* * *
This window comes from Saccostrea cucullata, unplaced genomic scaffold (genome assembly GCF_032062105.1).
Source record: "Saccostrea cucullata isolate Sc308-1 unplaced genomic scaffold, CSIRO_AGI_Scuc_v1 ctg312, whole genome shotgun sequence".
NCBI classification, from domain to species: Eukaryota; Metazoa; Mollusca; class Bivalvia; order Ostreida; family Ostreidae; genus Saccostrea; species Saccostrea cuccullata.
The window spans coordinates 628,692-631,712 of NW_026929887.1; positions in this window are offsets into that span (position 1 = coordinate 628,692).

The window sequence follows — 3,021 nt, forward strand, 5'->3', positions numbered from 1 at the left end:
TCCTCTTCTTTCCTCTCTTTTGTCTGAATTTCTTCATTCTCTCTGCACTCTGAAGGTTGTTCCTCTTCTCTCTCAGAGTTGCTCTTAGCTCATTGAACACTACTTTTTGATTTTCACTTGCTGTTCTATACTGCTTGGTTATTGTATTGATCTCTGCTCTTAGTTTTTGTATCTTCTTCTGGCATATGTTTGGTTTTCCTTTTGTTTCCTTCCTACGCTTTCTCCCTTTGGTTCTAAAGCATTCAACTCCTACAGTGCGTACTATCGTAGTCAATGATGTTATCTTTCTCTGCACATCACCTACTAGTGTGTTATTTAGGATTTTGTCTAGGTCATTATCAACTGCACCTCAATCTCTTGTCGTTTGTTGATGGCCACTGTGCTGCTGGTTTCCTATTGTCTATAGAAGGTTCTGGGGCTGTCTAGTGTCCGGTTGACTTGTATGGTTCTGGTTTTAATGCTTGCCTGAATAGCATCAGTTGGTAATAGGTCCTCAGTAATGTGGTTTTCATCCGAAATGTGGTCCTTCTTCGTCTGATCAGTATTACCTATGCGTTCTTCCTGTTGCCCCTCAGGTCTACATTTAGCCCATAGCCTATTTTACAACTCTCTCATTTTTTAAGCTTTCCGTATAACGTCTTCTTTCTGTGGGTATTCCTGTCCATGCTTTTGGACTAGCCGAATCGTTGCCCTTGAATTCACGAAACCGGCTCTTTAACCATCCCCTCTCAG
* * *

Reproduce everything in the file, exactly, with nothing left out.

This window comes from Saccostrea cucullata, unplaced genomic scaffold (genome assembly GCF_032062105.1).
Source record: "Saccostrea cucullata isolate Sc308-1 unplaced genomic scaffold, CSIRO_AGI_Scuc_v1 ctg312, whole genome shotgun sequence".
NCBI classification, from domain to species: Eukaryota; Metazoa; Mollusca; class Bivalvia; order Ostreida; family Ostreidae; genus Saccostrea; species Saccostrea cuccullata.
The window spans coordinates 628,692-631,712 of NW_026929887.1; positions in this window are offsets into that span (position 1 = coordinate 628,692).

The window sequence follows — 3,021 nt, forward strand, 5'->3', positions numbered from 1 at the left end:
TCCTCTTCTTTCCTCTCTTTTGTCTGAATTTCTTCATTCTCTCTGCACTCTGAAGGTTGTTCCTCTTCTCTCTCAGAGTTGCTCTTAGCTCATTGAACACTACTTTTTGATTTTCACTTGCTGTTCTATACTGCTTGGTTATTGTATTGATCTCTGCTCTTAGTTTTTGTATCTTCTTCTGGCATATGTTTGGTTTTCCTTTTGTTTCCTTCCTACGCTTTCTCCCTTTGGTTCTAAAGCATTCAACTCCTACAGTGCGTACTATCGTAGTCAATGATGTTATCTTTCTCTGCACATCACCTACTAGTGTGTTATTTAGGATTTTGTCTAGGTCATTATCAACTGCACCTCAATCTCTTGTCGTTTGTTGATGGCCACTGTGCTGCTGGTTTCCTATTGTCTATAGAAGGTTCTGGGGCTGTCTAGTGTCCGGTTGACTTGTATGGTTCTGGTTTTAATGCTTGCCTGAATAGCATCAGTTGGTAATAGGTCCTCAGTAATGTGGTTTTCATCCGAAATGTGGTCCTTCTTCGTCTGATCAGTATTACCTATGCGTTCTTCCTGTTGCCCCTCAGGTCTACATTTAGCCCATAGCCTATTTTACAACTCTCTCATTTTTTAAGCTTTCCGTATAACGTCTTCTTTCTGTGGGTATTCCTGTCCATGCTTTTGGACTAGCCGAATCGTTGCCCTTGAATTCACGAAACCGGCTCTTTAACCATCCCCTCTCAG